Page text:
Word Pictures Part Two: Creating Word Pictures

Move beyond "everyday words" and use word pictures in your communication with your spouse. In their book, The Language of Love, Dr. Gary Smalley and Dr. John Trent describe a communication style to convey better insight and understanding to your spouse.

This method is called "emotional word pictures" and is defined as "a communication tool that uses a story or object to activate simultaneously the emotions and intellect of a person. In so doing, it causes the person to experience our words, not just hear them."

Seven Steps to Creating a Word Picture

1. Establish a Clear Purpose. Have clear in your mind what message you want to convey when creating your word picture. Do you want to clarify feelings, move to a deeper level of intimacy, encourage your spouse, or lovingly correct them?

2. Carefully Study the Other Person's Interests. Know what interests your spouse so that you can use an illustration that will best capture their attention.

3. Draw from Four Inexhaustible Wells. If you are concerned about not being creative enough to form your own word picture, Smalley and Trent suggest four sources of inspiration: nature, everyday objects, imaginary stories and your own experiences.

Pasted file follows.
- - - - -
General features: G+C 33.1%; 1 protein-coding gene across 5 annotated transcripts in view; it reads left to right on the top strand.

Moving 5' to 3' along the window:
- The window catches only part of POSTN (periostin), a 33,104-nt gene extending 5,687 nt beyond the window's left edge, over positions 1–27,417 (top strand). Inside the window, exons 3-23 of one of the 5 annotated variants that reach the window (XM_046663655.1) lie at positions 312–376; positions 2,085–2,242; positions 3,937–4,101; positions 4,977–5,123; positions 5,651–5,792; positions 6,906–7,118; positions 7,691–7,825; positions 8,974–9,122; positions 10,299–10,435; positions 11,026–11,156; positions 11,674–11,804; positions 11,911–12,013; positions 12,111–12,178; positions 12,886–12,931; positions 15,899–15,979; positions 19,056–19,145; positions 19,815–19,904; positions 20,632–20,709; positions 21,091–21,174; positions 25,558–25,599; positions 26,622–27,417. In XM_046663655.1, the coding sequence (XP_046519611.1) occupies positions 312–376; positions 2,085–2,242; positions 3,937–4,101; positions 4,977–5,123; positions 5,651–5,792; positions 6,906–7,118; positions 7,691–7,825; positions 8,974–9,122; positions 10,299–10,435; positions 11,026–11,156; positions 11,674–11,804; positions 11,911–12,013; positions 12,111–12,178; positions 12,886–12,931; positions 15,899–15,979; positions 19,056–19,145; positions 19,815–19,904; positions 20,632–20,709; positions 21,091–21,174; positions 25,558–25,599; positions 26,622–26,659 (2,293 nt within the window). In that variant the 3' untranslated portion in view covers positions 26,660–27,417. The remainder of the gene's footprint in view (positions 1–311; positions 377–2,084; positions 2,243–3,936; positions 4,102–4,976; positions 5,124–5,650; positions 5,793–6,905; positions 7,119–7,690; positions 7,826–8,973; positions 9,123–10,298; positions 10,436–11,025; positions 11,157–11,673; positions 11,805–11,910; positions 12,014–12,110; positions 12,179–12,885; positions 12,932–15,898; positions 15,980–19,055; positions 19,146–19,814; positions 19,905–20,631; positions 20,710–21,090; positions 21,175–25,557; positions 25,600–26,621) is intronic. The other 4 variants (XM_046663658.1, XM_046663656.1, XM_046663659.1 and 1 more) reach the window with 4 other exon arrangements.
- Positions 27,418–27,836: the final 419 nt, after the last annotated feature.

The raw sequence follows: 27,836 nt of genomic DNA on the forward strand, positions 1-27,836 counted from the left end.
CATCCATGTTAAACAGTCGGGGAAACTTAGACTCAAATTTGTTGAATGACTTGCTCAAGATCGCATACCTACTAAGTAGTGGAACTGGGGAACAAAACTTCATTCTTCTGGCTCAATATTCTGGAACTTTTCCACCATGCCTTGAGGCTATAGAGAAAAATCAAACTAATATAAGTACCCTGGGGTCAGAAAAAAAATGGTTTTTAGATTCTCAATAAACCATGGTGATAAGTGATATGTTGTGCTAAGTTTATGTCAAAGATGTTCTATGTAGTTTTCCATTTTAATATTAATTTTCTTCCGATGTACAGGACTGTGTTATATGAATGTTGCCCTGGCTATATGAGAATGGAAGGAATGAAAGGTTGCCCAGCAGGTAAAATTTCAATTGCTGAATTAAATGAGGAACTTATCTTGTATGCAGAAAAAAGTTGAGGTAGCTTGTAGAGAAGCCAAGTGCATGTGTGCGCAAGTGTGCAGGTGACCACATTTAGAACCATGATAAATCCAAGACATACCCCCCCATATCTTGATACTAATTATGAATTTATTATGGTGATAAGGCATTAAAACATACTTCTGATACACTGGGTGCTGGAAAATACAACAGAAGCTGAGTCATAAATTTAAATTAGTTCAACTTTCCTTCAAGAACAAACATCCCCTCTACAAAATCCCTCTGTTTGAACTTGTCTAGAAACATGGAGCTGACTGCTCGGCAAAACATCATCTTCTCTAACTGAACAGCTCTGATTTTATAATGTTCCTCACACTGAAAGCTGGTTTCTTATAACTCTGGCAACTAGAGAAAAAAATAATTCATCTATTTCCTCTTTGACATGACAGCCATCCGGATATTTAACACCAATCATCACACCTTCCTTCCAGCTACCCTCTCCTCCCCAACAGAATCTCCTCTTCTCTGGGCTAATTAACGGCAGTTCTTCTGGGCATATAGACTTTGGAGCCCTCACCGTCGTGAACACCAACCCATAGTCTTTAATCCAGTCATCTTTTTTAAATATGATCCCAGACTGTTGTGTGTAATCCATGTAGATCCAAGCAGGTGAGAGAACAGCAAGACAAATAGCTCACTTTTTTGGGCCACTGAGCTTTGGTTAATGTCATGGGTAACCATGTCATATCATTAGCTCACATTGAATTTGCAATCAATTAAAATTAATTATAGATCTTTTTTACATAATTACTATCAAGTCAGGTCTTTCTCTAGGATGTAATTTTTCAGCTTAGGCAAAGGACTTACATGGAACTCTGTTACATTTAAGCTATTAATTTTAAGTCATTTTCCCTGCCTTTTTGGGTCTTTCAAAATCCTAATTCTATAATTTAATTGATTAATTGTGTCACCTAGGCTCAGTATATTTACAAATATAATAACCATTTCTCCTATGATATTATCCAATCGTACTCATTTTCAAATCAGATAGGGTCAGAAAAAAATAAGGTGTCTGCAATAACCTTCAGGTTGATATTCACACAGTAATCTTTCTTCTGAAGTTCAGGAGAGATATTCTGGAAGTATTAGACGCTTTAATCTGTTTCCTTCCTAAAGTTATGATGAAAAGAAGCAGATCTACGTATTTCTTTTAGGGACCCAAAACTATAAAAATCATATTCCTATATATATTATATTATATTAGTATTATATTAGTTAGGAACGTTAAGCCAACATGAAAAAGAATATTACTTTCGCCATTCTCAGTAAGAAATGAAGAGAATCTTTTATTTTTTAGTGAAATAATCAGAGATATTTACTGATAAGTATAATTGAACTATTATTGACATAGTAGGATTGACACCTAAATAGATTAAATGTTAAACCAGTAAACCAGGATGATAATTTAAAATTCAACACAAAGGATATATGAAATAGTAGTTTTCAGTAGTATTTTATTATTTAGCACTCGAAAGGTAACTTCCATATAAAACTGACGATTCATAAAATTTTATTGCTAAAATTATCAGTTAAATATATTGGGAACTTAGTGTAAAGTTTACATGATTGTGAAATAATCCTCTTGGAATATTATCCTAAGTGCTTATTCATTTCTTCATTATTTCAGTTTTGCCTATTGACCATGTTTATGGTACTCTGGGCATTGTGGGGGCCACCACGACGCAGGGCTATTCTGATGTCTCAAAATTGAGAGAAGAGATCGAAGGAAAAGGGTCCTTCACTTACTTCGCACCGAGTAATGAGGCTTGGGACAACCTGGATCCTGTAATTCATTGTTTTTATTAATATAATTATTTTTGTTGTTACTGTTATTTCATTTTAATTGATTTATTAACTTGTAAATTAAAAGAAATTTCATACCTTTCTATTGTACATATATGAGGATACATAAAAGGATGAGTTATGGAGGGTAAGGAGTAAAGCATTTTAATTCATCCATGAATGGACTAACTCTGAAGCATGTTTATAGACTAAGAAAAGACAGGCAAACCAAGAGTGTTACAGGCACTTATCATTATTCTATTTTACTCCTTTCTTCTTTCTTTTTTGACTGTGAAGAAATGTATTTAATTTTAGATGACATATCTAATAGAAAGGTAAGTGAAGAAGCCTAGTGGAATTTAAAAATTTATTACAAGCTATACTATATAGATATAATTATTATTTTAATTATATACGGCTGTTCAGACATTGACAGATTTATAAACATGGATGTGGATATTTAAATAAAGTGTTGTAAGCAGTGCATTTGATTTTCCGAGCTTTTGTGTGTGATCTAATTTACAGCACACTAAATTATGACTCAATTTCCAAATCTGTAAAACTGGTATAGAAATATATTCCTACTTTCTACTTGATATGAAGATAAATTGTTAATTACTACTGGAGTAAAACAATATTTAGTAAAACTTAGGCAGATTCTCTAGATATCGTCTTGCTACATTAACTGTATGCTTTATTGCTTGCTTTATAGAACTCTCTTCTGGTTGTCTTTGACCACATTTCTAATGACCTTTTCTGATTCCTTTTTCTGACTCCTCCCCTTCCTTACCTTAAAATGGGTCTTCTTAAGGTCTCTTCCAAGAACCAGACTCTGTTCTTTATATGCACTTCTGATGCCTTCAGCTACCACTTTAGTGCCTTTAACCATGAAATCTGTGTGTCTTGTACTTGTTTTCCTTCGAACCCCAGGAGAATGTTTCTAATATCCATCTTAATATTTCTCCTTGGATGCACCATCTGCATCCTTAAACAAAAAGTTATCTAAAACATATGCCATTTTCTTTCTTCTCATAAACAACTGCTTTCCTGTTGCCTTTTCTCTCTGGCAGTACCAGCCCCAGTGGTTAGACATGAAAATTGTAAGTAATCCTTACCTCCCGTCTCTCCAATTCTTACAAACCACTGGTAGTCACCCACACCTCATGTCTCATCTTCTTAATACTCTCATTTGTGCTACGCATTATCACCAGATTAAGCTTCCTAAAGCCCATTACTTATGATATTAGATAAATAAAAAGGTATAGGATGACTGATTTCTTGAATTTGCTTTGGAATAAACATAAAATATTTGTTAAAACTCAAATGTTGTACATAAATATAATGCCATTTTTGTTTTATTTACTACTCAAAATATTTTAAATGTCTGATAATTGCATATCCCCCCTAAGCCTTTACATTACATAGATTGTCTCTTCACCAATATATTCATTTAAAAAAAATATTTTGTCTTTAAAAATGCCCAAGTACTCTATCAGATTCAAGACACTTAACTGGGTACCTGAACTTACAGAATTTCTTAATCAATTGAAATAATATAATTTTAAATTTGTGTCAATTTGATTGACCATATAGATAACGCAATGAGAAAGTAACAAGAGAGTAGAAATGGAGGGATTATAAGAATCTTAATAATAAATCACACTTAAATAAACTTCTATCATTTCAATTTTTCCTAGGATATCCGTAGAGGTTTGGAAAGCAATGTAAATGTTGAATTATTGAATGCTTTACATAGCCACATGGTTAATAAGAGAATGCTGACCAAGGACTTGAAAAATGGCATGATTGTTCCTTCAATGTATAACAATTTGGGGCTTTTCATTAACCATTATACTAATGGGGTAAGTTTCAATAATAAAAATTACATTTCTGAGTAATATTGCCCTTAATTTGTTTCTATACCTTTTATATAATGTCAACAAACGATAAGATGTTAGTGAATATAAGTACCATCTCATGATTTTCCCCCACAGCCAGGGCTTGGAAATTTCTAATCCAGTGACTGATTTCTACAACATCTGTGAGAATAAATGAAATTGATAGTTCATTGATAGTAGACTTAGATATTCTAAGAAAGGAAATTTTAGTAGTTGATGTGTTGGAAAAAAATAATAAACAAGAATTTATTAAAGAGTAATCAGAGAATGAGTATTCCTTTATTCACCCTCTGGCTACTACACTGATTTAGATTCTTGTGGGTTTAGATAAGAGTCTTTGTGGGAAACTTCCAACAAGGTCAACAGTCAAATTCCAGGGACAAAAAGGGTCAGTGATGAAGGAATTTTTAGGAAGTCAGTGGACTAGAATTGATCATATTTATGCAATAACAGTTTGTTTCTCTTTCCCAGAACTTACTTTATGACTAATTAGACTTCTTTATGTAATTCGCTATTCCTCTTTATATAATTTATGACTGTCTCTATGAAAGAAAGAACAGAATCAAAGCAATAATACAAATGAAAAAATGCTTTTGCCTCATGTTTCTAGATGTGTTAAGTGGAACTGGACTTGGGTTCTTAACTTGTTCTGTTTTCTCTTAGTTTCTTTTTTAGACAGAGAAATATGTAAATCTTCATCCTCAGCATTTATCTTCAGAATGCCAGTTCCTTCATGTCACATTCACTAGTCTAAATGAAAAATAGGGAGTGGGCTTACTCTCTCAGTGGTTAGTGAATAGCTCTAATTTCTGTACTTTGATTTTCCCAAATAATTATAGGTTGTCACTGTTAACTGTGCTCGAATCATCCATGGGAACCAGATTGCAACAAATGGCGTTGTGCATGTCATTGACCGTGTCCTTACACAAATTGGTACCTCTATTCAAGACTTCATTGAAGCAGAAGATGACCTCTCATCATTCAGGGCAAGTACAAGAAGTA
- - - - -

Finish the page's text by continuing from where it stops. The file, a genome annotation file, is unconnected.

4. Rehearse Your Story. While it's not practical to write down or practice every word picture you use, but Smalley and Trent do recommend thinking through your stories before using them.

5. Pick a Convenient Time without Distractions. Choose a time to share your word picture with your spouse when there aren't distractions or time constraints. Know your spouse and when they are most likely to be attentive to you.

6. Try and Try Again. Smalley and Trent encourage readers to continue this communication method, even if it is not as effective as hoped the first time used.

7. Milk Your Word Picture for All It's Worth! Use a basic word picture to bring several levels of feelings to the surface.

Examples of Word Pictures

Smalley and Trent provide 101 examples of word pictures as the final chapter in their book. A few examples are provided below. Once you understand the concept, try using the steps above to create your own.

* "I feel my life is as boring as a VCR tape on constant rewind -- the same thing gets played over and over again. At times like that, I want to fast forward to the end and put in a tape with a new job, new house, and new car."

* "I know I can be a roaring flame of enthusiasm, but my wife often hoses me off with her words, and I wind up a dying ember. If she would only fan the fire with some encouraging words or a tender hug when I get home from work, I'd burn as brightly as ever."

* "Your love is to me what going to McDonald's is to the kids -- especially when they get to order all the chocolate shakes and French fries they can eat!"

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